6 Likes

Several organisations I have dealt with will not provide any information, ticket or otherwise until one proves the customer is who they claim they are, regardless. A call back to their published number is to their call centre with long wait times. Nobody has ever volunteered I should or even could ask to be transferred to ‘TheirName’ (name, extension, whatever) to expedite matters, just that the call centre would handle it.

After identifying myself to the call centre I advise I am returning a call from the organisation and so far there was always been a record they could find in my account, but the conversation starts from T0, another time wasting experience. This is sometimes followed by the most enjoyable experience of being transferred one or more times before being dropped and having to start again.

Absolutely! A financial company I do business with recognises my called-ID and we start with ‘Good morning Mr PhilT’ and they confirm I am ringing in about the last open communication. Sometimes they will ask a few more questions, depending. It is not hard to do in the systems, and those masking their caller-ID who have to go through hoops make their choices.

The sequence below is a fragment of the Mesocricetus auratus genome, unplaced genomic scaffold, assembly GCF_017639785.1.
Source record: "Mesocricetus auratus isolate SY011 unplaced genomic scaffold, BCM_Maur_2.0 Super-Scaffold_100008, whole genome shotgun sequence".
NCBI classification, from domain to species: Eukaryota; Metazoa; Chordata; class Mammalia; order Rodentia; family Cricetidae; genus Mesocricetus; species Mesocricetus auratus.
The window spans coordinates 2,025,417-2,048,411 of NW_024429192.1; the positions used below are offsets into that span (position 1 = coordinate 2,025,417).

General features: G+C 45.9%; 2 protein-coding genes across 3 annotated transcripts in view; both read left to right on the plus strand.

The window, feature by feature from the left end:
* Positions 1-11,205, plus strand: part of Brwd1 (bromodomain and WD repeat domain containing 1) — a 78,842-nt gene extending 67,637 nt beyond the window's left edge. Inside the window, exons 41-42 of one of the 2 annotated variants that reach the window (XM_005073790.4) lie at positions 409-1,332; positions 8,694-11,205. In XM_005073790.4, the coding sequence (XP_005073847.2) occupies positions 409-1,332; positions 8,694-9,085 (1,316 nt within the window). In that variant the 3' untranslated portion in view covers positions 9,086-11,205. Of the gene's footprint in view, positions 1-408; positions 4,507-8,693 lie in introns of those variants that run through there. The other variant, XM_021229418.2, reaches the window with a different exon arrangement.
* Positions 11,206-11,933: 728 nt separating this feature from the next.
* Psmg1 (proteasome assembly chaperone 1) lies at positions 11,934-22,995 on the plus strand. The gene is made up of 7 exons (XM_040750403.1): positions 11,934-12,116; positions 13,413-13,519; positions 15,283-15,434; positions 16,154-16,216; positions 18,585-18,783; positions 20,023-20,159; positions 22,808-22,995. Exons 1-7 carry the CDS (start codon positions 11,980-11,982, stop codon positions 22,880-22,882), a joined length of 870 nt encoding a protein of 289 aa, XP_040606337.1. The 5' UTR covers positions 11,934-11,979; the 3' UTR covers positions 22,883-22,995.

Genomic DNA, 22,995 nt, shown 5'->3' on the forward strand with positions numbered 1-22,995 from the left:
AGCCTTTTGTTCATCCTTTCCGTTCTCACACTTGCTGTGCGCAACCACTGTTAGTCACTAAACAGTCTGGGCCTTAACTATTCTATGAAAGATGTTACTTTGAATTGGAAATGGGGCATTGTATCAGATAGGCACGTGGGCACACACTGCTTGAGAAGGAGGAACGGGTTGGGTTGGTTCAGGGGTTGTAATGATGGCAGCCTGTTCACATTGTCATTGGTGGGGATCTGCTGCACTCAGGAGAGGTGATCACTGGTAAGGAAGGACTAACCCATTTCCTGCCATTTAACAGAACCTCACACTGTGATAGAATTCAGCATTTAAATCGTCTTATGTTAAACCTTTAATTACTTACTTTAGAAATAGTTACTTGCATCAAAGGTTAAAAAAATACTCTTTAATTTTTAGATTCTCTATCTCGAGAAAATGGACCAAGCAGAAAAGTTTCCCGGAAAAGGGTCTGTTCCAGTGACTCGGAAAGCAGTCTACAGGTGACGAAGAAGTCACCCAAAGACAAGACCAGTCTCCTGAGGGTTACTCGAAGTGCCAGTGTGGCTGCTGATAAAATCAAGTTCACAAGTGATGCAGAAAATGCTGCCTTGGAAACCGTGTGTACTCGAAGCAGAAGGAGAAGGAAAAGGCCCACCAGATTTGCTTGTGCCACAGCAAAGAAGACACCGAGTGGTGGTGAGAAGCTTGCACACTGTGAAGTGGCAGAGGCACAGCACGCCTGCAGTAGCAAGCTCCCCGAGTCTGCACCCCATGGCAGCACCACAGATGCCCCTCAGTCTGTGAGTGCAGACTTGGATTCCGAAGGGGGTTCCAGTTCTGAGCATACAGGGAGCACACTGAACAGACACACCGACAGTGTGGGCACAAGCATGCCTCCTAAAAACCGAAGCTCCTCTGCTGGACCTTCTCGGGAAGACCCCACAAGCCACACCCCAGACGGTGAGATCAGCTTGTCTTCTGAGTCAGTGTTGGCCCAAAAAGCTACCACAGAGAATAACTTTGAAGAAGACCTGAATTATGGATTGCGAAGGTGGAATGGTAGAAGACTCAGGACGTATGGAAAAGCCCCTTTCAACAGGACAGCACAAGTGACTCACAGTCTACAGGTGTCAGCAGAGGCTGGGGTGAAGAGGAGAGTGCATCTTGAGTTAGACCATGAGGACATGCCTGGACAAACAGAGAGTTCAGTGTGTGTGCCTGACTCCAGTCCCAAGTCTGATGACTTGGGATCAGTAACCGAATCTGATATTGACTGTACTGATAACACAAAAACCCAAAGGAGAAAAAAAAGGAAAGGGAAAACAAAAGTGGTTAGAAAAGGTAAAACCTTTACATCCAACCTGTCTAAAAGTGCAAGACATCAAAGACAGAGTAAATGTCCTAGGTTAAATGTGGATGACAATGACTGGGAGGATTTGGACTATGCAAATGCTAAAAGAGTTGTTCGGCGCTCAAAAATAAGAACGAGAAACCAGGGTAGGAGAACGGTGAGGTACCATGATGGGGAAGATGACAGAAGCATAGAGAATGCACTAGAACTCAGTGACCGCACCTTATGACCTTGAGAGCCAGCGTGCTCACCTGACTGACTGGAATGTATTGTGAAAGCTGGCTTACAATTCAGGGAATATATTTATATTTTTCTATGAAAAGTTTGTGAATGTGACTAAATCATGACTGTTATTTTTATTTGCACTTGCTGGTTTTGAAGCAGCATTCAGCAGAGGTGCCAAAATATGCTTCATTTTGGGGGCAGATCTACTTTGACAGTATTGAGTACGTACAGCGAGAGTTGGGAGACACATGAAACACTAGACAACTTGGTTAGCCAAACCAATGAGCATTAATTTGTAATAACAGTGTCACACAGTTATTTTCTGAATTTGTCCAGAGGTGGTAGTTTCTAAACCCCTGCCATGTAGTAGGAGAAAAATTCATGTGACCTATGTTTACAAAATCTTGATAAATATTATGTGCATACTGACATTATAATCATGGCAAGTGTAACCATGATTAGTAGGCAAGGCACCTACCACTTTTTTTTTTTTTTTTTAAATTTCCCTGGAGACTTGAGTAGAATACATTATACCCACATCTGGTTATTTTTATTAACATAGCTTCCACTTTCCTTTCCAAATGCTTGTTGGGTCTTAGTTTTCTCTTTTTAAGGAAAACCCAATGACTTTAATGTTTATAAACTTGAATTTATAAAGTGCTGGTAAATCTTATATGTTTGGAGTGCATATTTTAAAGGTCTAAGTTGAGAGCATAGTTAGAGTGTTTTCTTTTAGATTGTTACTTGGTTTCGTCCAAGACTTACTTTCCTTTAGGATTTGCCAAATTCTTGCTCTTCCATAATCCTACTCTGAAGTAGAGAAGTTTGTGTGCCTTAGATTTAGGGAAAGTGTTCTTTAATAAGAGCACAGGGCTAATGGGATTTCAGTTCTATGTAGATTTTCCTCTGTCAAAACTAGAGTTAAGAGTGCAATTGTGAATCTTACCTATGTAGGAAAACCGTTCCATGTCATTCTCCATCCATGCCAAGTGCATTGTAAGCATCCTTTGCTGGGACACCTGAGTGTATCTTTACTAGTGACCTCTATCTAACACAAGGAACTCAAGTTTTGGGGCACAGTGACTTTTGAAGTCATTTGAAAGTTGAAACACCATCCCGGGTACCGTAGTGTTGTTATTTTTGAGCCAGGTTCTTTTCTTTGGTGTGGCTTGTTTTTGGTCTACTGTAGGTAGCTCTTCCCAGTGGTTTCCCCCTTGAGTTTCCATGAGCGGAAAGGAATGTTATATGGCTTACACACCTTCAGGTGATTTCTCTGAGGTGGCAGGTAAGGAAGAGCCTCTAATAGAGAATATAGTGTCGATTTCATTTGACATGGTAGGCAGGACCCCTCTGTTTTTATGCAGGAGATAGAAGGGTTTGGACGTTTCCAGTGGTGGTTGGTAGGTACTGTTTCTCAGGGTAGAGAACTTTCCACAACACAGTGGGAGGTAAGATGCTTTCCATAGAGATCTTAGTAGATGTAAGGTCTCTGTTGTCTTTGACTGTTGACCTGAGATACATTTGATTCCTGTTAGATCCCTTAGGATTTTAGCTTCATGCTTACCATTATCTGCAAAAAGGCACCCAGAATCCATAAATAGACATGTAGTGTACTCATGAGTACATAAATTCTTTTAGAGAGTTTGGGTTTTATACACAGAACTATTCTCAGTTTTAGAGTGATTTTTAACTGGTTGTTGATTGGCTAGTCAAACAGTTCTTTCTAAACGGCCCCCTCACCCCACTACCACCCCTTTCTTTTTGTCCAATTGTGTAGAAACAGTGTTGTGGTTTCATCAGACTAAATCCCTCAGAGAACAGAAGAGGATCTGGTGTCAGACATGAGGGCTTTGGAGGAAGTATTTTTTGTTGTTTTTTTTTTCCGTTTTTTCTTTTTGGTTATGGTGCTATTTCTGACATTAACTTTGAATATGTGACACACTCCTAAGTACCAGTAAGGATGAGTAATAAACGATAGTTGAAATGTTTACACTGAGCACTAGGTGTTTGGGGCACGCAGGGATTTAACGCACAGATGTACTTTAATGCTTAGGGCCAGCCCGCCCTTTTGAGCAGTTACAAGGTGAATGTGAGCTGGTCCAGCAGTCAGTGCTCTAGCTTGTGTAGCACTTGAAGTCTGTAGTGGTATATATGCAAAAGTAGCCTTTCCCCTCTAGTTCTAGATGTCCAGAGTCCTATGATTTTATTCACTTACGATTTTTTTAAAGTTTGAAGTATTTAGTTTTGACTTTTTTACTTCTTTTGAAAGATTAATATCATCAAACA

Why is it not more prevalent? My guess is that the few consulting companies out ther, many enjoying peak government profits, are doing likewise from our larger companies, and their consultants are not always atop what could and should and can be done, only atop what they have done over and over for the past decade. A second guess is it costs and business more often sees costs as a problem well above the benefits of relationships with happier customers that is intangible on the P/L statements, and often not even on the KPIs for executive bonuses.

FWIW I am aware of one where the ‘expert consultants’ are said to be responsible for a 2 year delay and counting because they do not understand the problem they need to address is not the same as their last many engagements with banks, yet their contract gets renewed and renegotiated to stay in solid black ink…

5 Likes

Ohhhhhh Yeah, my obnoxious personality comes to the fore and often return the favour and insust on their name DOB and home address first. It usually bites me in the bum later with a card blocked or similar but how else can you protest.
Not recommended for relationship building but a good means to passive anger management. :slight_smile:

10 Likes

I am concerned about supplying all my private information to these organisations AND my call being RECORDED! In this day and age of voice printing, it is surely something that has to be considered. I always request now that the recording device is switched off, however I am often told that it cannot be - for security reasons. They need to record our conversation. It is all very dicey. The alternative is to do everything online via Chat.

2 Likes